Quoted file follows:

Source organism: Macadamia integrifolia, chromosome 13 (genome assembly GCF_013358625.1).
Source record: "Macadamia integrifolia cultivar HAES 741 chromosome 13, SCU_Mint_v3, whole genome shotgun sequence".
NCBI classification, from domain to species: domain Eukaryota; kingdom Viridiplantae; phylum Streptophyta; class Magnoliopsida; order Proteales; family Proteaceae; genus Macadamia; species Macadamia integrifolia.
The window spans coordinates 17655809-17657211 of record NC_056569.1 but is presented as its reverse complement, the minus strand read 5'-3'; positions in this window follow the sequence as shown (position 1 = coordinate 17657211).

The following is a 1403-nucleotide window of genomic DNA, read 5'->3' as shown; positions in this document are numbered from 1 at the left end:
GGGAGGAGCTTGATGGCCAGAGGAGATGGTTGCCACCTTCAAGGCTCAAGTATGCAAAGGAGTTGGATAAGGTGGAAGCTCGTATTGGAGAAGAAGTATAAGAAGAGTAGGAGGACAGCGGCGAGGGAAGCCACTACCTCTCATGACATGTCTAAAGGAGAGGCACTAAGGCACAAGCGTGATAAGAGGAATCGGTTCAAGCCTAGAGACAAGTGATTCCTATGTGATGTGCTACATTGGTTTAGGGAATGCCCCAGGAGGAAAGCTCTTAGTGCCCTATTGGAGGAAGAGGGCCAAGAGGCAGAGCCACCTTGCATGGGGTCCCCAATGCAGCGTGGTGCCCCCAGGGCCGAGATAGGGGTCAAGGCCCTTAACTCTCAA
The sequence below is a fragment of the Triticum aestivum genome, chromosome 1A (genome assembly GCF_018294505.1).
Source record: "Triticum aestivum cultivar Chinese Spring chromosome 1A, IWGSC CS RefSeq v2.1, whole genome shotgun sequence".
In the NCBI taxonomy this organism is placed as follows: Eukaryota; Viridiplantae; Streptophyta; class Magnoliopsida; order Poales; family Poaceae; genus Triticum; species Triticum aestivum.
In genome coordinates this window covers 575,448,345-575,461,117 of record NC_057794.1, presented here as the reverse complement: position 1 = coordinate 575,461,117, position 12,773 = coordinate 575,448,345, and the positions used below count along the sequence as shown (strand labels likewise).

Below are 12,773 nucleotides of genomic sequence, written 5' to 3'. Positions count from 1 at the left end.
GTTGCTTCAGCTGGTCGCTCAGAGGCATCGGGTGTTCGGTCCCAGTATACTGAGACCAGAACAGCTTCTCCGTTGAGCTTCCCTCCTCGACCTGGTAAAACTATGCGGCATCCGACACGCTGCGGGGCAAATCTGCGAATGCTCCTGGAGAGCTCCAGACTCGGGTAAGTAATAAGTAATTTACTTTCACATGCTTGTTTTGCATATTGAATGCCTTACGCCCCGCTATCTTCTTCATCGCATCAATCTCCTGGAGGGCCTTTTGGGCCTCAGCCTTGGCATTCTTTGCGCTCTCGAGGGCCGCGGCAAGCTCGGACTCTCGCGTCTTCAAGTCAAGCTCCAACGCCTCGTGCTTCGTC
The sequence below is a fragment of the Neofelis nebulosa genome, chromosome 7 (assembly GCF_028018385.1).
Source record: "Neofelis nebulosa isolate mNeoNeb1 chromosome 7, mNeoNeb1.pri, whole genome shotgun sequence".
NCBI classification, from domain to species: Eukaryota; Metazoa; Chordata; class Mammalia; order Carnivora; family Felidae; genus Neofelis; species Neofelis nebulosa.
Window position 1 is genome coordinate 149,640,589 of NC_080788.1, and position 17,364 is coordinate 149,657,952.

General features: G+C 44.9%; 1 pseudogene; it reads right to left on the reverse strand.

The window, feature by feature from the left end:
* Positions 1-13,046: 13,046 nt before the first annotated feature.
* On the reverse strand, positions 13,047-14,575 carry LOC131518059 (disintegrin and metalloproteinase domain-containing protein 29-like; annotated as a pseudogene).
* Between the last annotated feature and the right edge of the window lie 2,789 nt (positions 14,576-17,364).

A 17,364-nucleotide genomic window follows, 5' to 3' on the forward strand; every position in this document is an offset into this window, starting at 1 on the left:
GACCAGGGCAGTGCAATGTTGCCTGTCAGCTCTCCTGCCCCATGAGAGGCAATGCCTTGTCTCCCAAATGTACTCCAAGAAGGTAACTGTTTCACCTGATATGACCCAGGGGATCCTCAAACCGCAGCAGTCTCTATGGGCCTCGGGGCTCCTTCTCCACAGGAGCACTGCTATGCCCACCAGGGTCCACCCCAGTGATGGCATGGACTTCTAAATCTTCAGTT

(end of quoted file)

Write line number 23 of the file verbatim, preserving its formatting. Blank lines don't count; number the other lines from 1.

GACCAGGGCAGTGCAATGTTGCCTGTCAGCTCTCCTGCCCCATGAGAGGCAATGCCTTGTCTCCCAAATGTACTCCAAGAAGGTAACTGTTTCACCTGATATGACCCAGGGGATCCTCAAACCGCAGCAGTCTCTATGGGCCTCGGGGCTCCTTCTCCACAGGAGCACTGCTATGCCCACCAGGGTCCACCCCAGTGATGGCATGGACTTCTAAATCTTCAGTT